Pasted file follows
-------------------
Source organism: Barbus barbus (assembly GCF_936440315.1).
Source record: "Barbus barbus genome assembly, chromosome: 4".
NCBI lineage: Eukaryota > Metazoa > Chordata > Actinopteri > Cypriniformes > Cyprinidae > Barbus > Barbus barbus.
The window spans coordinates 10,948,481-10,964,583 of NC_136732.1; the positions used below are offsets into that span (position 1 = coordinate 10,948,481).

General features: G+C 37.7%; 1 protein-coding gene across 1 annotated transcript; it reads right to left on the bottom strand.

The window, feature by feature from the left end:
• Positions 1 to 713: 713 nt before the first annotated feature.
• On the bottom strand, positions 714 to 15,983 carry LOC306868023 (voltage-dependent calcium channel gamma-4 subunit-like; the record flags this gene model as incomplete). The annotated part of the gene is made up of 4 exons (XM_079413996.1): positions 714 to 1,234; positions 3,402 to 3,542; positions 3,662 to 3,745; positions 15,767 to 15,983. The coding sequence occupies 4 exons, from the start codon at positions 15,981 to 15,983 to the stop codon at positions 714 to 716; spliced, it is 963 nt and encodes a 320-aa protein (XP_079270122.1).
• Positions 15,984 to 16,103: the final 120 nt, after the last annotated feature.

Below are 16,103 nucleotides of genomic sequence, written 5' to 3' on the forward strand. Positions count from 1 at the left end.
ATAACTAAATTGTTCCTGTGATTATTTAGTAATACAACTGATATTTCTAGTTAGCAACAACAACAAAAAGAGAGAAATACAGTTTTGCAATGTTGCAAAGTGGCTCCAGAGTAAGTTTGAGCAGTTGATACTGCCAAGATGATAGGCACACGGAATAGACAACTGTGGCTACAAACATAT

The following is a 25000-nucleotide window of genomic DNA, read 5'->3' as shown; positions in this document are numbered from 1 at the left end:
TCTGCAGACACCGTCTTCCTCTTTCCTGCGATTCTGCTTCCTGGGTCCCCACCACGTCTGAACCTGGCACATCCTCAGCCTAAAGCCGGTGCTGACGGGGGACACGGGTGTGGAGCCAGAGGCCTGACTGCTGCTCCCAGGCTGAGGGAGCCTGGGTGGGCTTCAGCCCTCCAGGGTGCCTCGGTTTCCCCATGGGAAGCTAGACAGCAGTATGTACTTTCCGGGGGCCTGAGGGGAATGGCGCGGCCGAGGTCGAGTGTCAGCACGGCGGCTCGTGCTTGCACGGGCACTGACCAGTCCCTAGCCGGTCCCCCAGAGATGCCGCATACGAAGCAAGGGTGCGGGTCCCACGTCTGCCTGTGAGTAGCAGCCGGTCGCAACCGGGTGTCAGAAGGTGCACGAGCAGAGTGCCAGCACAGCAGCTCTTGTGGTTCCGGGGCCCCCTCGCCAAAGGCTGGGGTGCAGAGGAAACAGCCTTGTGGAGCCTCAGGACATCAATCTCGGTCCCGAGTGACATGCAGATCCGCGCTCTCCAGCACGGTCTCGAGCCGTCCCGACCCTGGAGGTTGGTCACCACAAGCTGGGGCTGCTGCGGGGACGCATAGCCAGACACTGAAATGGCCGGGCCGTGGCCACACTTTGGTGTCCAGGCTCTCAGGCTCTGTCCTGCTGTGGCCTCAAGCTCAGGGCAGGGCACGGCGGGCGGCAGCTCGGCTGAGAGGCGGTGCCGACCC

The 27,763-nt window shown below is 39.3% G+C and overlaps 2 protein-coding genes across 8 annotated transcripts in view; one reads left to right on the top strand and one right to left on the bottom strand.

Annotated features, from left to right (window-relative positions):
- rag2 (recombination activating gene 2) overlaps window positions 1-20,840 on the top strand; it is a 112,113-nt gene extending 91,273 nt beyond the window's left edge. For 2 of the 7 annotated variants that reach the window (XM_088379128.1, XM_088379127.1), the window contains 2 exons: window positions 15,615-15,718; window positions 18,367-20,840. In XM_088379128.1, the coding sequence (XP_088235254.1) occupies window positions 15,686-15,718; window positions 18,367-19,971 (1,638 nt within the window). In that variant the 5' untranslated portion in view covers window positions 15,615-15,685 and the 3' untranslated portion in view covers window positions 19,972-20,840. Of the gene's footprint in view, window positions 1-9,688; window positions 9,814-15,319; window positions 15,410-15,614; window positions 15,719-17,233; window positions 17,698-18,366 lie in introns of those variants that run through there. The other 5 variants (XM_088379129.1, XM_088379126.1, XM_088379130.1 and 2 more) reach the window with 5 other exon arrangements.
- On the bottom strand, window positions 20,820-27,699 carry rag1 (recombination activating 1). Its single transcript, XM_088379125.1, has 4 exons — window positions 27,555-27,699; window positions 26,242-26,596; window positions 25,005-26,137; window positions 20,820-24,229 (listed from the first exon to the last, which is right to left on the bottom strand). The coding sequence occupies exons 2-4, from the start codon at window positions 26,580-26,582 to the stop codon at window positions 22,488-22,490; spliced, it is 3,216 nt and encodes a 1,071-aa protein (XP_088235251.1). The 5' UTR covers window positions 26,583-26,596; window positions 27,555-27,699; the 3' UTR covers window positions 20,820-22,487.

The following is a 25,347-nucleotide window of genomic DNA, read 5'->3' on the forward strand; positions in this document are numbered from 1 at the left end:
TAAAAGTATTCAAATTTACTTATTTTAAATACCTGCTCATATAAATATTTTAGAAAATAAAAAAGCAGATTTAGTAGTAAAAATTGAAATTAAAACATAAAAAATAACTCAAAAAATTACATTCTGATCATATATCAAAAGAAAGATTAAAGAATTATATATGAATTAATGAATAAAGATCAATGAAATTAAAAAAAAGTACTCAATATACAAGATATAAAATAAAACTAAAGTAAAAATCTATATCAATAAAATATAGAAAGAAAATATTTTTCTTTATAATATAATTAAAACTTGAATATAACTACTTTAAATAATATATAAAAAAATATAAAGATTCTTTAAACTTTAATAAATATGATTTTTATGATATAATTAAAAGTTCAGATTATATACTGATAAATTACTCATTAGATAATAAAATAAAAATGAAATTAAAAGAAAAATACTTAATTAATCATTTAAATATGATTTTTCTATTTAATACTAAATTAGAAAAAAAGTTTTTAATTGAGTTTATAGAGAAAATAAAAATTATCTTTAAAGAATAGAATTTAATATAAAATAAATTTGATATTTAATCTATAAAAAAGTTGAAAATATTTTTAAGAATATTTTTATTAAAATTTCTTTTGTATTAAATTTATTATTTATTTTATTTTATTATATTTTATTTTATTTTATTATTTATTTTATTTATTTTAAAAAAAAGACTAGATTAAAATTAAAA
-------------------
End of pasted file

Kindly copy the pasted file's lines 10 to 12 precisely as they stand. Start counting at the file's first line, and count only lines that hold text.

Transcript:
Below are 16,103 nucleotides of genomic sequence, written 5' to 3' on the forward strand. Positions count from 1 at the left end.
ATAACTAAATTGTTCCTGTGATTATTTAGTAATACAACTGATATTTCTAGTTAGCAACAACAACAAAAAGAGAGAAATACAGTTTTGCAATGTTGCAAAGTGGCTCCAGAGTAAGTTTGAGCAGTTGATACTGCCAAGATGATAGGCACACGGAATAGACAACTGTGGCTACAAACATAT

The following is a 25000-nucleotide window of genomic DNA, read 5'->3' as shown; positions in this document are numbered from 1 at the left end: